The MIPI Alliance, an international organization that develops interface specifications for mobile and mobile-influenced industries, today introduced MIPI SoundWire, a new audio interface for amplifiers, microphones and audio codecs used in smartphones, tablets, mobile PCs and other devices.
MIPI SoundWire consolidates many of the key attributes available in existing mobile and PC-industry audio interfaces and introduces a comprehensive interface and scalable architecture that can be used to transport audio and control data for audio peripherals. Companies can apply the specification as needed to best fit their particular systems integration requirements. More than 25 companies from across the audio technology ecosystem—including audio peripheral, electronic design automation and silicon vendors as well as OEMs—took part in developing MIPI SoundWire.
“We are very pleased that so many companies participated in this effort. Thanks to the broad-based involvement in the process, we are able to bring MIPI SoundWire to the market as a groundbreaking and very mature specification that meets the industry’s immediate, evolving and diverse needs,” said Joel Huloux, chairman of the board of MIPI Alliance. “The process also spurred many companies to join the MIPI Alliance. We appreciate their interest in MIPI SoundWire, their membership and their active engagement in the working group.”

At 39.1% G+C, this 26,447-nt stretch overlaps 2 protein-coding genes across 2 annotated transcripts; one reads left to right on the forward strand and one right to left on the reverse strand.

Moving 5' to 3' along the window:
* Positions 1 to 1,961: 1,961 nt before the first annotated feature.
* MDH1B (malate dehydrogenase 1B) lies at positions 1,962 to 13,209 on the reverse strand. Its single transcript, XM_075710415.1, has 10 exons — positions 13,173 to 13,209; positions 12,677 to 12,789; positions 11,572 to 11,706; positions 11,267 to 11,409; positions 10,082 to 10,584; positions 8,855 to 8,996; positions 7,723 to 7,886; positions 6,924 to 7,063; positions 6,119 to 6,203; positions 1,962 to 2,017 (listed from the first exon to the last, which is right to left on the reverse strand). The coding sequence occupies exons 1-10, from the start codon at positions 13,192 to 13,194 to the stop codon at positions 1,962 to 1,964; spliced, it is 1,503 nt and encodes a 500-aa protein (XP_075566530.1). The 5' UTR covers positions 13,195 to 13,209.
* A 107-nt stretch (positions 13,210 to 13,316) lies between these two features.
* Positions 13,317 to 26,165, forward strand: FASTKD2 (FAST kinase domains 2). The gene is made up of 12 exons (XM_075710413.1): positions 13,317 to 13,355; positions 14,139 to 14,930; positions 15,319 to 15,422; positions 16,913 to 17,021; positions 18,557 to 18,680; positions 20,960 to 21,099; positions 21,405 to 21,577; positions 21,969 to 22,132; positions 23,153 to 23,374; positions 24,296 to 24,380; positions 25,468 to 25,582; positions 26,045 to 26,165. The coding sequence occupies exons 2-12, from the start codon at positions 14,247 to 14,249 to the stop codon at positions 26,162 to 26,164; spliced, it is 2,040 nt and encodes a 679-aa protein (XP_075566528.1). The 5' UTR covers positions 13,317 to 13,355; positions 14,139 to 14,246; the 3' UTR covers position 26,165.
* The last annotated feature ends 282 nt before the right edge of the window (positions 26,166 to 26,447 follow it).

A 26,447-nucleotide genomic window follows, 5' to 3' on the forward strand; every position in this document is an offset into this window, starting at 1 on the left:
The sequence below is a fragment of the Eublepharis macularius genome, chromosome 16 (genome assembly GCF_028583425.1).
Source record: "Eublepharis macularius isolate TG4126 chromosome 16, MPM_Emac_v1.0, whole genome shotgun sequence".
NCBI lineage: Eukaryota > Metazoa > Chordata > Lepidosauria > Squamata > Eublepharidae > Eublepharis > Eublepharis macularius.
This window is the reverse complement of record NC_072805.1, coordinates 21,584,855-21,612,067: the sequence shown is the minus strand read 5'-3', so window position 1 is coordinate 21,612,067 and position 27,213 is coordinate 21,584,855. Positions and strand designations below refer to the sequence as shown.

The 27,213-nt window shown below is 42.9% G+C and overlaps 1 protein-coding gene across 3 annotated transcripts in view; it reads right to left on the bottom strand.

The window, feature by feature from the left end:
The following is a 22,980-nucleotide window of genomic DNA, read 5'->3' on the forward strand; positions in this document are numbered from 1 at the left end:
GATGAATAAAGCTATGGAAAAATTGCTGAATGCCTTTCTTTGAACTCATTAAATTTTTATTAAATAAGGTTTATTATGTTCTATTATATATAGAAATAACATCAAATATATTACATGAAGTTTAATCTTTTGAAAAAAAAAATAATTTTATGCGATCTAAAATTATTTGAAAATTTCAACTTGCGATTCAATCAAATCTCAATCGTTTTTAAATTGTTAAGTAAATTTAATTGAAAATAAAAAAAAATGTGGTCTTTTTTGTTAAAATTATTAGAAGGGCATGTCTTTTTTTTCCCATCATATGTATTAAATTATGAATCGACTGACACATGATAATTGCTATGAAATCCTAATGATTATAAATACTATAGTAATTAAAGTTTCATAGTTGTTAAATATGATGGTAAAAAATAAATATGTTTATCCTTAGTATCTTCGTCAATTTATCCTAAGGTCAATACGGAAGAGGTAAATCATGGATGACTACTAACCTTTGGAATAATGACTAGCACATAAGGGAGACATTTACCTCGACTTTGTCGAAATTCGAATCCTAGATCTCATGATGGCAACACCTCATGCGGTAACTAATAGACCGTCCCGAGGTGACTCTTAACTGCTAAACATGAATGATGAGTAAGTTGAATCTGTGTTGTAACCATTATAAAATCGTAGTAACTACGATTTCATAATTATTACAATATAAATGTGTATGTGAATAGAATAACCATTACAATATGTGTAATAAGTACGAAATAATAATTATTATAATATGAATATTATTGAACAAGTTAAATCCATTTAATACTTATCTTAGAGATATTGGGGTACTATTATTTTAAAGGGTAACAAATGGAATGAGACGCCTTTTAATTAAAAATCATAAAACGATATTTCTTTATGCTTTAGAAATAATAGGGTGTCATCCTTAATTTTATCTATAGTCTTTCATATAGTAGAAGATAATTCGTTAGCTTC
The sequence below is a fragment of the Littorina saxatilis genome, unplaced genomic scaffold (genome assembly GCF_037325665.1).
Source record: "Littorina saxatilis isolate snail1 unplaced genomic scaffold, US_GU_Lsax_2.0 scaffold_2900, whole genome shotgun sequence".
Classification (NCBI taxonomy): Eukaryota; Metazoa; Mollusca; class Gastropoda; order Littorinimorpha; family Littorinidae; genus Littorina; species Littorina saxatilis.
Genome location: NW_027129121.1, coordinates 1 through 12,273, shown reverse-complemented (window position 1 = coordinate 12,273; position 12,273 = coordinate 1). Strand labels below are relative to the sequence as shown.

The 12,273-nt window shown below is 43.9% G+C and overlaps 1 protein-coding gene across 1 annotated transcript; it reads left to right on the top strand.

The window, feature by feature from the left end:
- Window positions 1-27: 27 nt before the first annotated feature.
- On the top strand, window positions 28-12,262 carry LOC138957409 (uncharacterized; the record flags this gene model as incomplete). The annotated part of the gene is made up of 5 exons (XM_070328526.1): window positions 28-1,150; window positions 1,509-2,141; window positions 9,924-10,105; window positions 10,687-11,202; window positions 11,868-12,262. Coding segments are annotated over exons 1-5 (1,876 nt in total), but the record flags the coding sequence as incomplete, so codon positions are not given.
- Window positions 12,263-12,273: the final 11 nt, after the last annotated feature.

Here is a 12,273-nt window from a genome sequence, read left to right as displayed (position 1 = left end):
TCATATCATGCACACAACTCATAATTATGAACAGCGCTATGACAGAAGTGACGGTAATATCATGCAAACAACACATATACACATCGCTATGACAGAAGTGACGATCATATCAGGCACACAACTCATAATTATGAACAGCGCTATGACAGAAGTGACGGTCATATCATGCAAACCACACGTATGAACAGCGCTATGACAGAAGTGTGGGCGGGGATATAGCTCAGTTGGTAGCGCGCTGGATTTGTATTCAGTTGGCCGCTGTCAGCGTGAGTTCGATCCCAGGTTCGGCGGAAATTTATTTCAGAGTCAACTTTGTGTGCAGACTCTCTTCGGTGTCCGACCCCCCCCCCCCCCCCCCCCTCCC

The ratification of MIPI SoundWire by the MIPI Alliance is now underway and scheduled for completion by year-end 2014. Products based on MIPI SoundWire are already in development and IP, silicon components and test tools based on the specification are expected to become commercially available also by year-end 2014.
While MIPI SoundWire is undergoing ratification, the MIPI Alliance is introducing its key features and implementation benefits. MIPI SoundWire is a hardware interface and transport protocol. It offers a scalable, low complexity, low power, low latency, 2-pin (clock and data) multidrop bus that allows for the transfer of multiple audio streams and embedded controls/commands. Companies can apply the specification to add intelligence to audio peripherals, increase the number of peripherals attached to a link and optimize their implementations without compromising product cost, pin count, power consumption, software complexity, or key audio metrics. MIPI SoundWire provides built-in synchronization capabilities and optional multilane extensions and it supports PCM and PDM, multichannel data, isochronous and asynchronous modes.
Broadened capabilities and implementation flexibility offered by the new specification are expected to help designers accelerate time to market with new audio systems. MIPI SoundWire can support the use of more advanced amplifiers and microphones. It can be used to optimize speaker protection, microphone power and performance, noise cancellation, and always-listening audio input. It is expected to enable new use cases not present in previous specifications. It has been designed, as well, to help enable technology convergence between device segments.
“The boundaries between mobile phones, tablets and PCs are converging but until now, standardized audio interfaces have been specific to the individual market segments,” said Mohamad El-Hage, vice chair of the MIPI Alliance Low Speed Multipoint Link Working Group. “The fragmentation has made it very challenging for firms to scale their product designs for use across segments. MIPI SoundWire was developed to provide a common interface to overcome this challenge.”